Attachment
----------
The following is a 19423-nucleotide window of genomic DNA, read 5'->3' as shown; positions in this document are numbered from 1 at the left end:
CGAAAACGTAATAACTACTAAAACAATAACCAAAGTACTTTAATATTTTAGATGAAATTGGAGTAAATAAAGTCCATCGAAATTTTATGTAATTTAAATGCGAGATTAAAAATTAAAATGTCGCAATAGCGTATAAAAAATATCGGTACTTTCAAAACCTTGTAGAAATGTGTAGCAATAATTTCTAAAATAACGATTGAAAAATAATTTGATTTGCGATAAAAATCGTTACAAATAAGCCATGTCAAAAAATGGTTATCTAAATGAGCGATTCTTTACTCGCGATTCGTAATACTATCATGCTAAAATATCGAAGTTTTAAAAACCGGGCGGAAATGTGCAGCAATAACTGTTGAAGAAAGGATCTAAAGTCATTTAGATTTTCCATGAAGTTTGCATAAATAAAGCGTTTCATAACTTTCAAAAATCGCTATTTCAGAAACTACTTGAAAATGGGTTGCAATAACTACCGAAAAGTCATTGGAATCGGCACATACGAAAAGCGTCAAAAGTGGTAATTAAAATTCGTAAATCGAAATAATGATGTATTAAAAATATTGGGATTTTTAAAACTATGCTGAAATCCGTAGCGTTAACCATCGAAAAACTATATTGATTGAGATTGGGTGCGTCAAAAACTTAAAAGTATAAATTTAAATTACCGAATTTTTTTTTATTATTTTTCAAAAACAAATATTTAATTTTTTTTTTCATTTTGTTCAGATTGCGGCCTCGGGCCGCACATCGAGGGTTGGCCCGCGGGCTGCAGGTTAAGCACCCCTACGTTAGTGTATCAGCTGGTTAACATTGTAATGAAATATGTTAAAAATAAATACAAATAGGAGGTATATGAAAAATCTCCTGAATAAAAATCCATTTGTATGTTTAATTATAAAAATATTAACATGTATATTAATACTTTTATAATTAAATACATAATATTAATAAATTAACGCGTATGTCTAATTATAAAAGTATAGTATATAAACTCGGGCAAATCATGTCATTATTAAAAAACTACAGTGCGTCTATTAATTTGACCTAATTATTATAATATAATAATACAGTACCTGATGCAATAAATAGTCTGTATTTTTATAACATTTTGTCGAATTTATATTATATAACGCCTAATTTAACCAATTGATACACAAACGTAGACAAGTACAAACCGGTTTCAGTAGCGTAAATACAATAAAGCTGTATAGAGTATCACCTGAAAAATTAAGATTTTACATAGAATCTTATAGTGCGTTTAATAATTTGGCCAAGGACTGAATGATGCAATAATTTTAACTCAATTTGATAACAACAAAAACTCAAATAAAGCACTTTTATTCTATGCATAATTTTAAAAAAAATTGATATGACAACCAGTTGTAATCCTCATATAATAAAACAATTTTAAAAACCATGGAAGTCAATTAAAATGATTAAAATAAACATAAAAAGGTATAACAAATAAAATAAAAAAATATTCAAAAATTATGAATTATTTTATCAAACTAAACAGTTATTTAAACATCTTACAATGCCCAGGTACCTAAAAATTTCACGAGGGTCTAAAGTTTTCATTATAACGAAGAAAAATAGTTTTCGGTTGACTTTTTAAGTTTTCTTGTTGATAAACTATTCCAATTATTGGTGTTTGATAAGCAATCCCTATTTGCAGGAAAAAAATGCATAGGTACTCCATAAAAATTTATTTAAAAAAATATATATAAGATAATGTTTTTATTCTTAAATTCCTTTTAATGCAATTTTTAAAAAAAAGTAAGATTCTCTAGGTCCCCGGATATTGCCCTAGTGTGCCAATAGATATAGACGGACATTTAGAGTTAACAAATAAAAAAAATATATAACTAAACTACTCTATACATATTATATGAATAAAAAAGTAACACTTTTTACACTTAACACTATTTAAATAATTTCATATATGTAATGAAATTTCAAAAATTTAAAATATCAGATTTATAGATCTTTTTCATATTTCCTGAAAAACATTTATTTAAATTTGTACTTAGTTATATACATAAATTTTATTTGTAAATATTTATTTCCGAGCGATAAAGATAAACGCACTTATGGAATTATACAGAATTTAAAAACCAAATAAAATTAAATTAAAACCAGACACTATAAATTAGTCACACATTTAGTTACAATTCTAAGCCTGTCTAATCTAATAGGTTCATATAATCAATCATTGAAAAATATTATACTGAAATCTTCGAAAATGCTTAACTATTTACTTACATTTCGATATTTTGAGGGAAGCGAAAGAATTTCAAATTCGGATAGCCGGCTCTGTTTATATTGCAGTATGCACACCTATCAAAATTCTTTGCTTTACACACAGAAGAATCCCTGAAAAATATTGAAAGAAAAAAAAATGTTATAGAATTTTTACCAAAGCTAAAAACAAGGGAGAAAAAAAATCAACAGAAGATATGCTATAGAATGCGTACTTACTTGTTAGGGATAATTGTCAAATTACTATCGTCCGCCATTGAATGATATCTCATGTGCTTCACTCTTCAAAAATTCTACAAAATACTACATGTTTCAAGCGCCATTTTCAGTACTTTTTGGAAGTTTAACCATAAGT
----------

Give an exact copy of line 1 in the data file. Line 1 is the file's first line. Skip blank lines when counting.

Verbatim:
The following is a 19423-nucleotide window of genomic DNA, read 5'->3' as shown; positions in this document are numbered from 1 at the left end: